This year’s Heart Mountain pilgrimage on July 24-25 will be a series of virtual events with limited in-person meetings for board members and VIPs. Ito was set to attend (“David wants me to go with them.”) with a goal to fundraise for “Hello Maggie!” the cartoon, but now he’s not sure. It’s not a problem of will, it’s a problem of logistic and aging bodies. Getting to the pilgrimage site in Wyoming means he must take two different planes and carry large portfolios of artwork on an ankle that had surgery for arthritis before the pandemic.

“I may have to pass,” said Ito about the Heart Mountain pilgrimage.

“And at the moment, I’ve got George who might be interested in doing the voiceover or narration for the film, you know.”

Is there any question that the George in reference here is George Takei of “Star Trek” fame?

Willie the Person

Willie Katsutoshi Ito Jr. was born in San Francisco in 1934. Most of his official documents cite him as Willie or Will, but never William. He has four children with his wife, Rosemary, who died in 2017 after 61 years of marriage.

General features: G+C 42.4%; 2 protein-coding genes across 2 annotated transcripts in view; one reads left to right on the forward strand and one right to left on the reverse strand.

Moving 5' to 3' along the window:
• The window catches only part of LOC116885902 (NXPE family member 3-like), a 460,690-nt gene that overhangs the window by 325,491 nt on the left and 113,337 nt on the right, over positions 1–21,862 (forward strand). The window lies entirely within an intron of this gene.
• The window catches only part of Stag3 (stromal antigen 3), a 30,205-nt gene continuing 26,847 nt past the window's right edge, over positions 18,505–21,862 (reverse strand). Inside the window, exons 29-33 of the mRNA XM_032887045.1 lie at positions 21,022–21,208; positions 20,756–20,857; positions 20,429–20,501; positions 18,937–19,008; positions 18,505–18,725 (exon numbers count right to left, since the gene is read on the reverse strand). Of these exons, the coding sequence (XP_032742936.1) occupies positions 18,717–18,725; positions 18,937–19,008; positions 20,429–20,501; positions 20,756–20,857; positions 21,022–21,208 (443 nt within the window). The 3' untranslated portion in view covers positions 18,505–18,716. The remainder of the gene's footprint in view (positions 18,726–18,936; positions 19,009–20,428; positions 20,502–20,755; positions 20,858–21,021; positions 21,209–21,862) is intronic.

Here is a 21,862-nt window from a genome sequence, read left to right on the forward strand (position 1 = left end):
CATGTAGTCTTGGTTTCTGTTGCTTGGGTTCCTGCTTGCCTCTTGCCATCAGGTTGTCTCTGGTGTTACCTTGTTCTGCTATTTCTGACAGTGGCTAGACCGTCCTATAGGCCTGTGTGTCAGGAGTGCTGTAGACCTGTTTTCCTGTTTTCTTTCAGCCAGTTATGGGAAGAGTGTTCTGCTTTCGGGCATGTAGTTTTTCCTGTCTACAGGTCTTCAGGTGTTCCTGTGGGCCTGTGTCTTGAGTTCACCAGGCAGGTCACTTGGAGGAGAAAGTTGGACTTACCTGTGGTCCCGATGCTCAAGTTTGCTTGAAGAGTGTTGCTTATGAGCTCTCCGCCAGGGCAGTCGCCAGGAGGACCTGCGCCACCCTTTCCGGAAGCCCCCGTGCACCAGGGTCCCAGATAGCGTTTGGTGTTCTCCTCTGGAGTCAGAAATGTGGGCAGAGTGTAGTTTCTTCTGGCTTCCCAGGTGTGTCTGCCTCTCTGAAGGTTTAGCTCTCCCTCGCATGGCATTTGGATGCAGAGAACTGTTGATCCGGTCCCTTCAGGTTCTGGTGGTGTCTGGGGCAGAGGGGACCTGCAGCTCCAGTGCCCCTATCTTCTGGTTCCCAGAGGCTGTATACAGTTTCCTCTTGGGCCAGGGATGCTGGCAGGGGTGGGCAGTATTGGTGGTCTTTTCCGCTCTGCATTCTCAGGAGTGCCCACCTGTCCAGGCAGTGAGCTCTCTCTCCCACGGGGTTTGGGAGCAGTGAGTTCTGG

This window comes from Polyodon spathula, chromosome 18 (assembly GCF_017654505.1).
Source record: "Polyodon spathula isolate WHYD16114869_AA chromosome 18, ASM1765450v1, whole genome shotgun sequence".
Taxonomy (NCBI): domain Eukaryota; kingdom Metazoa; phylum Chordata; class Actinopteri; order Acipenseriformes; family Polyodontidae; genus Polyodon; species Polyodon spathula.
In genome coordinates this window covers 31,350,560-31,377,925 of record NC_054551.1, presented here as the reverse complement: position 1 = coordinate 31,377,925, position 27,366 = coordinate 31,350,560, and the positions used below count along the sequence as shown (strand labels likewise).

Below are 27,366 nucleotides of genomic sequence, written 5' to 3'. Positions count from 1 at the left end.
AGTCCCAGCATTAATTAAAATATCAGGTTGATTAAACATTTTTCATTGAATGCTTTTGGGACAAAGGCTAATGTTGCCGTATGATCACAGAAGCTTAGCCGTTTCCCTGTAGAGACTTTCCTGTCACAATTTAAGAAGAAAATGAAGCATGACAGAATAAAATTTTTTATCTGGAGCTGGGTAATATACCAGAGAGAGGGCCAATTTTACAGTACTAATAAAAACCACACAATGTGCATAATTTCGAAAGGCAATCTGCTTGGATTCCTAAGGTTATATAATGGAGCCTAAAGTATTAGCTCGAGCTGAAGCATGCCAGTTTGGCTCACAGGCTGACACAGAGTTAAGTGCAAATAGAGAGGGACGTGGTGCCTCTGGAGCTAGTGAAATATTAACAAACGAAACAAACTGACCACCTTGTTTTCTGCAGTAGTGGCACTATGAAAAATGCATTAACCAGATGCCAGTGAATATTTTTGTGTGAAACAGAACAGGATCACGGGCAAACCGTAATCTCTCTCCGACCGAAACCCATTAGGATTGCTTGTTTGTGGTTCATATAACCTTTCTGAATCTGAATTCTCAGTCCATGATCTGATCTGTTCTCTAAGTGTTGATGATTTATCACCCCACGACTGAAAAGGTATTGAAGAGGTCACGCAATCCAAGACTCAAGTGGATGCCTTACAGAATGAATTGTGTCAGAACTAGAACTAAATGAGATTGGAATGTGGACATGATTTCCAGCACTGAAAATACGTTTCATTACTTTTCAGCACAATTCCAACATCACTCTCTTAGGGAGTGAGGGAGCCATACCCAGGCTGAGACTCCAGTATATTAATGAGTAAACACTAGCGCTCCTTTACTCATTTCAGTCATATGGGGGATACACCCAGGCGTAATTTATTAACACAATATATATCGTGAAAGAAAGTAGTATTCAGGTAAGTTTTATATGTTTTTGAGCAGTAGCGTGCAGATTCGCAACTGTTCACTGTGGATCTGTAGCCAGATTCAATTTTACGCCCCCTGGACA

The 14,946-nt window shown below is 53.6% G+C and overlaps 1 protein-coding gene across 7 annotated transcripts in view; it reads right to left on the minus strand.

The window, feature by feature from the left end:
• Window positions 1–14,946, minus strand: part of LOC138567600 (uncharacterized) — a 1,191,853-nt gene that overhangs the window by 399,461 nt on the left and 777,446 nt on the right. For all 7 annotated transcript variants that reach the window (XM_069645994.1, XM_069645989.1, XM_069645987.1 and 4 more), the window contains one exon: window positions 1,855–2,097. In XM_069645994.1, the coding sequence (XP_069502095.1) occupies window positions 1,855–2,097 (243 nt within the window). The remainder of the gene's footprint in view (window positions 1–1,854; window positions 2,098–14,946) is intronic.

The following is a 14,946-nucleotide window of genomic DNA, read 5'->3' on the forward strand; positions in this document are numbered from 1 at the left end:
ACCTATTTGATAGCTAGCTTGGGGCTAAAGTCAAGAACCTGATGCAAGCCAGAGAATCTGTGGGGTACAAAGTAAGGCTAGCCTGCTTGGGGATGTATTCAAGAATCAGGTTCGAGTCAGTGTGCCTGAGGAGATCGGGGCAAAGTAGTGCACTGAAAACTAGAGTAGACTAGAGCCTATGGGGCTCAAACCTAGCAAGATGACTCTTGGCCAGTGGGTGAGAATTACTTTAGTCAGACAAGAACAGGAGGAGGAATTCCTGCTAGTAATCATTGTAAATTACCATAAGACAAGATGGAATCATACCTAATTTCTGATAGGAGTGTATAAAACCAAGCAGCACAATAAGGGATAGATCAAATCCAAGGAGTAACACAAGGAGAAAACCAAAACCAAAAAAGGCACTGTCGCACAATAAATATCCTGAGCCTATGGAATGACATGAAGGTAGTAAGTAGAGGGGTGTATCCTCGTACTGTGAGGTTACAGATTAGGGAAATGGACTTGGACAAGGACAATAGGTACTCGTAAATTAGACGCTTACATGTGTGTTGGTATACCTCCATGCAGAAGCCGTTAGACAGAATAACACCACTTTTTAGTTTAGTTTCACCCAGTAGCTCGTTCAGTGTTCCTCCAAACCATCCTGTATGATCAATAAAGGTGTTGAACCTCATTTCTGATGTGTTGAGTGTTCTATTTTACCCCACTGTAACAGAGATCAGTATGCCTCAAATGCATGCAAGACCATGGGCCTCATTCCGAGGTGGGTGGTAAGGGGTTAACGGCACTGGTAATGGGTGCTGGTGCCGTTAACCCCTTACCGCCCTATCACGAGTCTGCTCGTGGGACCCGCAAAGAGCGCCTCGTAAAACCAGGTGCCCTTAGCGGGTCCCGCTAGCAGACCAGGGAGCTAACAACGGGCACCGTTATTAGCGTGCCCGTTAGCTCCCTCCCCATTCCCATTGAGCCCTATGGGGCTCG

He has always been driven, said his son Marc Ito, 63. “The artwork was his life.”

Growing up, the Ito kids knew their dad drew cartoons for a living. He worked late nights at the big studios and in his own studio affectionately called his “man cave” in the backyard. On Saturday mornings, the kids would watch cartoons and see Ito’s name in the credits, but to them, he was a regular dad, who would take the boys to drag races at the Pomona Fairgrounds.

Growing up with a dad like Ito was like living in Disneyland, said his 51-year-old daughter, Sabrina Kiilsgaard.

“We always had the fun birthday parties because my dad would bring all the old classic Disney movies home and put them on the projector screen and, you know, draw for my friends,” she said.

There is a picture of Ito from the late 1970s standing proudly amid his formidable collection of Disney memorabilia in his man cave. The stuff was more expansive then,covering walls, tables and the floor.

The Dopey bank, which Ito was forced to leave behind during World War II, is his most-prized possession. (Photo: Lynda Lin Grigsby)